Frequently asked questions about EWEB's water reliability
What is EWEB's Water Reliability Initiative?
For nearly 100 years, the Eugene Water & Electric Board has reliably served the community
with water drawn from the mountain-fed McKenzie River. In summer months, however,
there is only a one- or two-day supply of water if something happens to disrupt our
water source or EWEB's treatment plant. Eugene is the largest city in the Pacific Northwest
that only has a single source of drinking water supply. To address this concern, EWEB has
undertaken a Water Reliability Initiative that includes developing additional water sources.
What are the risks to Eugene's water supply?
EWEB has identified several scenarios that could result in a water supply shortage:
- Seismic events
- Forest fire
- Severe floods
- Chemical spill into the McKenzie River
- Facility failure (such as failure of a major pipeline, pump station or reservoir;
low or no chlorine from the water treatment plant; pump break-down or contamination)
The frequency and severity of these incidents varies, but all must be taken into account
to assure reliability.
Where does Eugene get drinking water today? What options have been considered for alternate sources of drinking water?
Today, all of Eugene's drinking water comes from the McKenzie River. After years of study,
the viable options to diversify the community's water sources for the future include
interties with other water suppliers, groundwater wells and the Willamette River.
Does EWEB have the capability to provide customers with water from alternate sources?
EWEB has secured water rights on the McKenzie (194 million gallons per day, or mgd) and also
on the main stem of the Willamette River (20 mgd), as well as rights to groundwater sources.
The Willamette water rights would likely be sufficient to serve Eugene customers as an
alternate source for basic needs, but new water treatment facilities will be needed
to deliver Willamette River water to Eugene customers.
EWEB's pipe replacement program protects water quality, improves fire protection,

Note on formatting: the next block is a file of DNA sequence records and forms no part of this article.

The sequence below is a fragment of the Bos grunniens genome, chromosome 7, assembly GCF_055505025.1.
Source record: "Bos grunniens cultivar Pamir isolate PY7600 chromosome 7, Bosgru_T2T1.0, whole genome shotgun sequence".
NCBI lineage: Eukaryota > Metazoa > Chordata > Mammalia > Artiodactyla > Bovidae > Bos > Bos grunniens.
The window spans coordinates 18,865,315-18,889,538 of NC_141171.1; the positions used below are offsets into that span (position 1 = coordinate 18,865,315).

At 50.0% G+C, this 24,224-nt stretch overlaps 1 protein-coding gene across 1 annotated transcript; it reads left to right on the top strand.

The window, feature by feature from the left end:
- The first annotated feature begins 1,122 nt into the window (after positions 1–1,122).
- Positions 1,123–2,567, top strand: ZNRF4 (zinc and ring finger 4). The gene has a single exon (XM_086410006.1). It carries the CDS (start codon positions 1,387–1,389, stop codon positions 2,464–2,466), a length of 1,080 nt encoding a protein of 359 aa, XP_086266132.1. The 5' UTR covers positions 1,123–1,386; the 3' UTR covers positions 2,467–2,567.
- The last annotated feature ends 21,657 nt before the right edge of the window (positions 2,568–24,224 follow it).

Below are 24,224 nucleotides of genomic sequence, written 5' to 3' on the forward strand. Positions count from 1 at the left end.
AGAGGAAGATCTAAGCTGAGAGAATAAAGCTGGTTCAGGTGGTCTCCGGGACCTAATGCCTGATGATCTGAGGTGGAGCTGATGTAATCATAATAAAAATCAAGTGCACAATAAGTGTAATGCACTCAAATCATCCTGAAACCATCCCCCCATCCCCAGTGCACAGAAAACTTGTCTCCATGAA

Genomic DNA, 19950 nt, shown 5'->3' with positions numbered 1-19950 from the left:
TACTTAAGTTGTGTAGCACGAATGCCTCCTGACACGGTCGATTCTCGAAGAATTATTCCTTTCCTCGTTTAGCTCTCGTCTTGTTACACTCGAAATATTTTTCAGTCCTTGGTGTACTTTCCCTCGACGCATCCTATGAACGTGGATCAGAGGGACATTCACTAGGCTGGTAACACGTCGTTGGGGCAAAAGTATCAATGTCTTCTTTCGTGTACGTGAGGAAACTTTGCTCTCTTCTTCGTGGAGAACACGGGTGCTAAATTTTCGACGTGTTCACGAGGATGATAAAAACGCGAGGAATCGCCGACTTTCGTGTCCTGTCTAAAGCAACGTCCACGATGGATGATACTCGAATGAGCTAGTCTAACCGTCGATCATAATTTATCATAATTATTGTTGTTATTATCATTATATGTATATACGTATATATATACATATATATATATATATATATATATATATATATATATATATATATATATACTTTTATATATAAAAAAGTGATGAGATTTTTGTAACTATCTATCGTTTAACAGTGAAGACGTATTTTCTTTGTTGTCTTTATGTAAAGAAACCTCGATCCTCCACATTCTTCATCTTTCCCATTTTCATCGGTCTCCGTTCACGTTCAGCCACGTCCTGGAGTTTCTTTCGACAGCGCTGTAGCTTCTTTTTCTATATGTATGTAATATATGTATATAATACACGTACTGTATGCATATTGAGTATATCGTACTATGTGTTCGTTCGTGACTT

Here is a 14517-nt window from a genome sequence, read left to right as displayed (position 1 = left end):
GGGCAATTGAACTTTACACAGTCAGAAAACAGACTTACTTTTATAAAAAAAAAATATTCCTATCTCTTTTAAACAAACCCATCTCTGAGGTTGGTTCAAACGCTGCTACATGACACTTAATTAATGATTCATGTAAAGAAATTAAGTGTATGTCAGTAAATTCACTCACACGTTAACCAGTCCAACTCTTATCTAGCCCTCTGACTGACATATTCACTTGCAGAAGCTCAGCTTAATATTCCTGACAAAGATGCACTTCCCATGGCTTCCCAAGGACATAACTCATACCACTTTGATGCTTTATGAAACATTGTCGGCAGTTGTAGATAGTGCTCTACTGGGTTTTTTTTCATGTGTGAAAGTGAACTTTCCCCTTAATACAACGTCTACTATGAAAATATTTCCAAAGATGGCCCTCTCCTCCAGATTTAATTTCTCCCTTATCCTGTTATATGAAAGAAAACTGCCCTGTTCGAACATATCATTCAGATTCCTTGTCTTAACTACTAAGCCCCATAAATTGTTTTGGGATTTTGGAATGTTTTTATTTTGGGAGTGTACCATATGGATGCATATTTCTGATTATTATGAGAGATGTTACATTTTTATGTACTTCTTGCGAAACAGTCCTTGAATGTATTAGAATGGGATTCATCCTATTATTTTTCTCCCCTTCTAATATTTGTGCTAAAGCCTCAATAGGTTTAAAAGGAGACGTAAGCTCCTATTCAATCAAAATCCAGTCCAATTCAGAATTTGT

and reduces water outages and property damage.
What other reliability improvements are planned along with diversifying the water supply?
Over the years, EWEB has made significant investments in reliability improvements. A number of
reliability projects have been completed, are underway or planned:
- Water treatment improvements and increased reservoir capacity at Hayden Bridge filtration plant
- Updating and enhancing the water system's electronic control and data management system
- Providing for an emergency power supply at the Hayden Bridge intake and water filtration plant
- Improvements to the water intake structures and mechanical equipment
- Rehabilitation of pump stations and reservoirs for seismic protection
- Replacement of old/deteriorating water pipelines
Can water conservation help EWEB improve reliability?
Reducing water demand does contribute to reliability, but conservation cannot meet Eugene's
needs for alternate water sources. EWEB's highly effective, award-winning
program has already significantly reduced water consumption for a typical residential customer.
Conserving water optimizes the existing system of pipes, pumps and reservoirs to meet community needs.
When water consumption remains stable due to wise water use, EWEB can postpone costly system expansions so capital investments can be devoted to increasing
resilience of critical water infrastructure.
How will EWEB pay for development of alternate water sources and other reliability improvements?
Investments to improve reliability of the community's drinking water treatment and distribution
system are factored into customers' water rates and charges.
Will EWEB develop alternate water sources in partnership with other area water suppliers?
EWEB places a high value on collaborative solutions and building partnerships. Several other
area water suppliers lack adequate alternate supply sources and have expressed interest in
exploring alternatives that may be more cost-effective and have other mutual benefits.
What is the timeline for developing alternate sources of drinking water?
How will EWEB customers and the public be informed and involved?
Developing alternate sources of drinking water is a high priority for EWEB's elected
Board of Commissioners. Pursuit of water supply options is underway but is anticipated to take a
number of years. EWEB's Strategic Plan and
Capital Improvement Plan call for
alternate sources to be developed over the next two decades.
If it's going to take a number of years, why should people care now?
Although developing alternate sources of drinking water may be years away, work has begun to move
toward that goal. In December 2013, commissioners voted to create a special savings account to help fund
development of alternate water sources and directed staff to put half of the February 2014 water rate increase
(about 94 cents per month) into this dedicated reserve fund.
EWEB's Board of Commissioners is committed to informing and involving customers in investment
decisions to improve water system reliability. Email EWEB's
Water Reliability Team with questions or comments about water reliability.